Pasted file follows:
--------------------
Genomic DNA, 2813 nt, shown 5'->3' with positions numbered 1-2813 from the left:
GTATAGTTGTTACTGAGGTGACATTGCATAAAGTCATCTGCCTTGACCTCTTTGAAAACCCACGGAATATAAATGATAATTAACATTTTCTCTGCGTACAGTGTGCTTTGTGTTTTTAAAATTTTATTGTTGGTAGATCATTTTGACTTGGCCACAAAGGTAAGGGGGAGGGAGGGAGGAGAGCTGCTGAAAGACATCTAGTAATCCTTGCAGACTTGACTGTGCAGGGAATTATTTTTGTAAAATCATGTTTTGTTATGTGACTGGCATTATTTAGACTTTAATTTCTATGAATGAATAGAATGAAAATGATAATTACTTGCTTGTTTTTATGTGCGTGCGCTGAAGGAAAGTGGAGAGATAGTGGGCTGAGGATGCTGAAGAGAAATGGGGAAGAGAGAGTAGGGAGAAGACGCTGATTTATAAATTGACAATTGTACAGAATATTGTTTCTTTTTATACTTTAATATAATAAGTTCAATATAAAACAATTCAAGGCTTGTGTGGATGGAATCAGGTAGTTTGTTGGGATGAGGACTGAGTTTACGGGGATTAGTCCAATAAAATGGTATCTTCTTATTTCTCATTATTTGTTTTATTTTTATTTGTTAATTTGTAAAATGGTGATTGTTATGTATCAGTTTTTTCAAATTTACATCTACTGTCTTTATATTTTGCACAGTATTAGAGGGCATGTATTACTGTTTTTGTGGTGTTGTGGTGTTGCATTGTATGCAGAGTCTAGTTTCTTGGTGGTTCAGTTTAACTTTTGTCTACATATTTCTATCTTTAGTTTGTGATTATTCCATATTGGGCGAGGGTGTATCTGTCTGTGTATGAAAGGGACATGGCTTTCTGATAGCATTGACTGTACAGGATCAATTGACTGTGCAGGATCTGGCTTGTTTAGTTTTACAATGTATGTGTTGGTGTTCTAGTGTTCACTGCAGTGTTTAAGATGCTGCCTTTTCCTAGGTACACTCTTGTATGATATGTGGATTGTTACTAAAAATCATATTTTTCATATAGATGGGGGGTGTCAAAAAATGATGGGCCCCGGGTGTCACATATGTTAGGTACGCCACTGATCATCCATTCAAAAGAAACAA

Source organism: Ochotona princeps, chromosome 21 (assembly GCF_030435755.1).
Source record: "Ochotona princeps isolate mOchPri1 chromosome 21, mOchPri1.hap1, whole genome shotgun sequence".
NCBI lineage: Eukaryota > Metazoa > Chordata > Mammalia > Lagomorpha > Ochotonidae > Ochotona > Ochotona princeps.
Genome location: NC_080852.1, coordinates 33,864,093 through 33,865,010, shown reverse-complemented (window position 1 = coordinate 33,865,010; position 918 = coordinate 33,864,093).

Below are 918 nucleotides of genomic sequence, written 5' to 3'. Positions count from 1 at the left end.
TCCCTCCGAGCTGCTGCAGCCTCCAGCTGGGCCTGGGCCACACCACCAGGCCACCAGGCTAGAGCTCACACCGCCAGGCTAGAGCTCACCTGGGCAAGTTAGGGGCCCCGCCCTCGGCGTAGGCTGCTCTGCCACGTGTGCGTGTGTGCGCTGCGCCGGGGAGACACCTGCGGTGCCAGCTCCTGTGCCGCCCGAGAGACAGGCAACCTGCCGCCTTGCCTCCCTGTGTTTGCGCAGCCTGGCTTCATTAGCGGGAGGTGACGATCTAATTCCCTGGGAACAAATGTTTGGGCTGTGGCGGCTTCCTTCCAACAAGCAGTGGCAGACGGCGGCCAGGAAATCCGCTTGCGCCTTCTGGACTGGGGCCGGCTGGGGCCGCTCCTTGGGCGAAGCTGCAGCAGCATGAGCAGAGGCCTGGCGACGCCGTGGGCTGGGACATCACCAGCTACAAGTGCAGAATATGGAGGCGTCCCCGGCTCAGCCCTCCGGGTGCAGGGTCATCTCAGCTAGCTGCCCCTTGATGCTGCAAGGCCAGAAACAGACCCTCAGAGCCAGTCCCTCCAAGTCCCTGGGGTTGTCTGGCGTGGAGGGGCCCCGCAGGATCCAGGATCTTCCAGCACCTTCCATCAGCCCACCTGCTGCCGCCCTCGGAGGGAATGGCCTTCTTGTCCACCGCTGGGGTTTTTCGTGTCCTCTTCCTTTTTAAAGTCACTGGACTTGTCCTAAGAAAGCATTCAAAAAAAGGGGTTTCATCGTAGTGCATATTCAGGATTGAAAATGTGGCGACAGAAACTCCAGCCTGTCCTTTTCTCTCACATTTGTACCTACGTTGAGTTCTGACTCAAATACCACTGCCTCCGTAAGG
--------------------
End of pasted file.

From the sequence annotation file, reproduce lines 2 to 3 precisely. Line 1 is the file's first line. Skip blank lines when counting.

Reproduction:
GTATAGTTGTTACTGAGGTGACATTGCATAAAGTCATCTGCCTTGACCTCTTTGAAAACCCACGGAATATAAATGATAATTAACATTTTCTCTGCGTACAGTGTGCTTTGTGTTTTTAAAATTTTATTGTTGGTAGATCATTTTGACTTGGCCACAAAGGTAAGGGGGAGGGAGGGAGGAGAGCTGCTGAAAGACATCTAGTAATCCTTGCAGACTTGACTGTGCAGGGAATTATTTTTGTAAAATCATGTTTTGTTATGTGACTGGCATTATTTAGACTTTAATTTCTATGAATGAATAGAATGAAAATGATAATTACTTGCTTGTTTTTATGTGCGTGCGCTGAAGGAAAGTGGAGAGATAGTGGGCTGAGGATGCTGAAGAGAAATGGGGAAGAGAGAGTAGGGAGAAGACGCTGATTTATAAATTGACAATTGTACAGAATATTGTTTCTTTTTATACTTTAATATAATAAGTTCAATATAAAACAATTCAAGGCTTGTGTGGATGGAATCAGGTAGTTTGTTGGGATGAGGACTGAGTTTACGGGGATTAGTCCAATAAAATGGTATCTTCTTATTTCTCATTATTTGTTTTATTTTTATTTGTTAATTTGTAAAATGGTGATTGTTATGTATCAGTTTTTTCAAATTTACATCTACTGTCTTTATATTTTGCACAGTATTAGAGGGCATGTATTACTGTTTTTGTGGTGTTGTGGTGTTGCATTGTATGCAGAGTCTAGTTTCTTGGTGGTTCAGTTTAACTTTTGTCTACATATTTCTATCTTTAGTTTGTGATTATTCCATATTGGGCGAGGGTGTATCTGTCTGTGTATGAAAGGGACATGGCTTTCTGATAGCATTGACTGTACAGGATCAATTGACTGTGCAGGATCTGGCTTGTTTAGTTTTACAATGTATGTGTTGGTGTTCTAGTGTTCACTGCAGTGTTTAAGATGCTGCCTTTTCCTAGGTACACTCTTGTATGATATGTGGATTGTTACTAAAAATCATATTTTTCATATAGATGGGGGGTGTCAAAAAATGATGGGCCCCGGGTGTCACATATGTTAGGTACGCCACTGATCATCCATTCAAAAGAAACAA

Source organism: Ochotona princeps, chromosome 21 (assembly GCF_030435755.1).